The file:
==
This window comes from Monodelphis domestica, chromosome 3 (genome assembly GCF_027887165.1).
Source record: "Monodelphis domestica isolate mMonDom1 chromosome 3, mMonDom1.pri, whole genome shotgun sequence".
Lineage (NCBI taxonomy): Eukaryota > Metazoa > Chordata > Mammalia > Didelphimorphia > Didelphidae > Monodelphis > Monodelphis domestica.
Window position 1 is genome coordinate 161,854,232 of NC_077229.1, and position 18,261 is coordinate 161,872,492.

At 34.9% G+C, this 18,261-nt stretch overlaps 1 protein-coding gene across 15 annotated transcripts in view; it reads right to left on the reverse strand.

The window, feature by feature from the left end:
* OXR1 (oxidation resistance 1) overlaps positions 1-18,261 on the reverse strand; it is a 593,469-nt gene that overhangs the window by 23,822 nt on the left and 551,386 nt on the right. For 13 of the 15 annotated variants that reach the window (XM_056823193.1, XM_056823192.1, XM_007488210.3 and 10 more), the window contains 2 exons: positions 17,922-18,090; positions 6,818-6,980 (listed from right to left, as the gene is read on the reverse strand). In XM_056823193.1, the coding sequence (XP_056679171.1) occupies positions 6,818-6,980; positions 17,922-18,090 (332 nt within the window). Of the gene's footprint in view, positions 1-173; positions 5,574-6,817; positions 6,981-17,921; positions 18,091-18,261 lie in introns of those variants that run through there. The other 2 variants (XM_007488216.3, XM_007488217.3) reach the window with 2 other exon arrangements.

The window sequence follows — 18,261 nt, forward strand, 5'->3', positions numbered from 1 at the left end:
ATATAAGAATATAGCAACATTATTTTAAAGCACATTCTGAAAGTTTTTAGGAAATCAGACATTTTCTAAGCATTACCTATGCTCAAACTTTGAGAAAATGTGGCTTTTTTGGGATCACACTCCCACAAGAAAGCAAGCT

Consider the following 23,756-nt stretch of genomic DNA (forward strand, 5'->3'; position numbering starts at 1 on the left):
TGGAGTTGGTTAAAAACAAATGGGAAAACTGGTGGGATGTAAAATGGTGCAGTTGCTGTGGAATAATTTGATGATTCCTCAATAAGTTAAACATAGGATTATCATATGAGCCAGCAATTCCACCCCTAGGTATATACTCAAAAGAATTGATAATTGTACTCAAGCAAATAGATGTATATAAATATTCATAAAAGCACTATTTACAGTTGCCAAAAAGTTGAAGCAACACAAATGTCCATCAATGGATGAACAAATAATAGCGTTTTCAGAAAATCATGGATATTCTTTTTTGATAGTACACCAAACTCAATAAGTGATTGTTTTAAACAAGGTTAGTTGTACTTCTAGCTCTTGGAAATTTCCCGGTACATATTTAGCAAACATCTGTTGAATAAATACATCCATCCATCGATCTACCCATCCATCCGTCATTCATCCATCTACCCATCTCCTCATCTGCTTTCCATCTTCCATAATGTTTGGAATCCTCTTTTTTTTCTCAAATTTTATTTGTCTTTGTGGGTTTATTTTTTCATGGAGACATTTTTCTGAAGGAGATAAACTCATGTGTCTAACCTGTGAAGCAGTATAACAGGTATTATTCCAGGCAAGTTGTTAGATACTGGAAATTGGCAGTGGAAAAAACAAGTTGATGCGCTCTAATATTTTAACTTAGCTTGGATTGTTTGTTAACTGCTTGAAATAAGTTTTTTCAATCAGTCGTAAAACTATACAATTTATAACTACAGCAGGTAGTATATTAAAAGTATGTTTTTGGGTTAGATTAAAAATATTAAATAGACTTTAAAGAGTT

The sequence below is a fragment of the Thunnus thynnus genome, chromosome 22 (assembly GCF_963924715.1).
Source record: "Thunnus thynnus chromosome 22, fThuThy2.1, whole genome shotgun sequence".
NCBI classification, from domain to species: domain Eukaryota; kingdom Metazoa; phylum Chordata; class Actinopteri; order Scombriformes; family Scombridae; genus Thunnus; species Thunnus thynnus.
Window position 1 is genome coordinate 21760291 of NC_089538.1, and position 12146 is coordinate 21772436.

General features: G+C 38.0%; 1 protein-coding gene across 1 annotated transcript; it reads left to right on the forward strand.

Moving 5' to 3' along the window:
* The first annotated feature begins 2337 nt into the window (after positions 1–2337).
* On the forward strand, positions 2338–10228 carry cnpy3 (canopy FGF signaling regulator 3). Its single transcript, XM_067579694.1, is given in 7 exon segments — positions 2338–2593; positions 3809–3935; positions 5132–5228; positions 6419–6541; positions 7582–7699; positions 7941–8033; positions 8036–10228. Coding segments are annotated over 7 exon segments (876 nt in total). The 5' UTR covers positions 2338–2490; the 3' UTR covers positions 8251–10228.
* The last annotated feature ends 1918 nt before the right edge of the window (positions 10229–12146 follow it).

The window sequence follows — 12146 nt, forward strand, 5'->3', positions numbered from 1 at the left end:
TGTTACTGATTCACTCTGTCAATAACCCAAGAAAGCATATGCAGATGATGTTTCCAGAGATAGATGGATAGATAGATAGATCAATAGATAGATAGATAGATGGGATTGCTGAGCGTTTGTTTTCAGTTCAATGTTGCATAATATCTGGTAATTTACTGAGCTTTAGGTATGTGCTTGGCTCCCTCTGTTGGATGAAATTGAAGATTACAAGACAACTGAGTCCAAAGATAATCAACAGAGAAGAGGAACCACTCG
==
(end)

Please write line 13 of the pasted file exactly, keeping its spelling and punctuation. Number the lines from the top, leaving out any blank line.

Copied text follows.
Source record: "Thunnus thynnus chromosome 22, fThuThy2.1, whole genome shotgun sequence".